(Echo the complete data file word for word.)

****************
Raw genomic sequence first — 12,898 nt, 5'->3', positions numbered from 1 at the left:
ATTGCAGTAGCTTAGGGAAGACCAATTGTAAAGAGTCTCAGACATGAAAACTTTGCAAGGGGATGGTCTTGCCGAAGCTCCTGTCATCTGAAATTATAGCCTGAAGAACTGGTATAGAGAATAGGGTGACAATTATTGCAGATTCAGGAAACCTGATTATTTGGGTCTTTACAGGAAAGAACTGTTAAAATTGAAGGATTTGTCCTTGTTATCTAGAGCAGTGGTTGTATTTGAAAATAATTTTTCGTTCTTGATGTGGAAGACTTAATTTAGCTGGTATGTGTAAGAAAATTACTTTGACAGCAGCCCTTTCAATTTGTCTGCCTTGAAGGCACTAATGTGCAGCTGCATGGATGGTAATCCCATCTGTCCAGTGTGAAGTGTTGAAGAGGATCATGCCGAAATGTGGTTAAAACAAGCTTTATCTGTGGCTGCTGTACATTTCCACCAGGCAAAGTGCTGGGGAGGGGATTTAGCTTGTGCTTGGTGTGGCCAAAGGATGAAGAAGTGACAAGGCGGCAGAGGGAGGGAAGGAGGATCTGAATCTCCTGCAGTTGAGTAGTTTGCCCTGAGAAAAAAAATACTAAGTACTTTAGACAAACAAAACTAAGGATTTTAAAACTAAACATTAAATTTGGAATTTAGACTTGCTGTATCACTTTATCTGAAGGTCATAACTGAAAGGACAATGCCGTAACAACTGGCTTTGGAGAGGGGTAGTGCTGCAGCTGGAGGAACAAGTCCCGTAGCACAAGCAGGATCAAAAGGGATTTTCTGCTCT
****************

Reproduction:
Raw genomic sequence first — 12,898 nt, 5'->3', positions numbered from 1 at the left:
ATTGCAGTAGCTTAGGGAAGACCAATTGTAAAGAGTCTCAGACATGAAAACTTTGCAAGGGGATGGTCTTGCCGAAGCTCCTGTCATCTGAAATTATAGCCTGAAGAACTGGTATAGAGAATAGGGTGACAATTATTGCAGATTCAGGAAACCTGATTATTTGGGTCTTTACAGGAAAGAACTGTTAAAATTGAAGGATTTGTCCTTGTTATCTAGAGCAGTGGTTGTATTTGAAAATAATTTTTCGTTCTTGATGTGGAAGACTTAATTTAGCTGGTATGTGTAAGAAAATTACTTTGACAGCAGCCCTTTCAATTTGTCTGCCTTGAAGGCACTAATGTGCAGCTGCATGGATGGTAATCCCATCTGTCCAGTGTGAAGTGTTGAAGAGGATCATGCCGAAATGTGGTTAAAACAAGCTTTATCTGTGGCTGCTGTACATTTCCACCAGGCAAAGTGCTGGGGAGGGGATTTAGCTTGTGCTTGGTGTGGCCAAAGGATGAAGAAGTGACAAGGCGGCAGAGGGAGGGAAGGAGGATCTGAATCTCCTGCAGTTGAGTAGTTTGCCCTGAGAAAAAAAATACTAAGTACTTTAGACAAACAAAACTAAGGATTTTAAAACTAAACATTAAATTTGGAATTTAGACTTGCTGTATCACTTTATCTGAAGGTCATAACTGAAAGGACAATGCCGTAACAACTGGCTTTGGAGAGGGGTAGTGCTGCAGCTGGAGGAACAAGTCCCGTAGCACAAGCAGGATCAAAAGGGATTTTCTGCTCT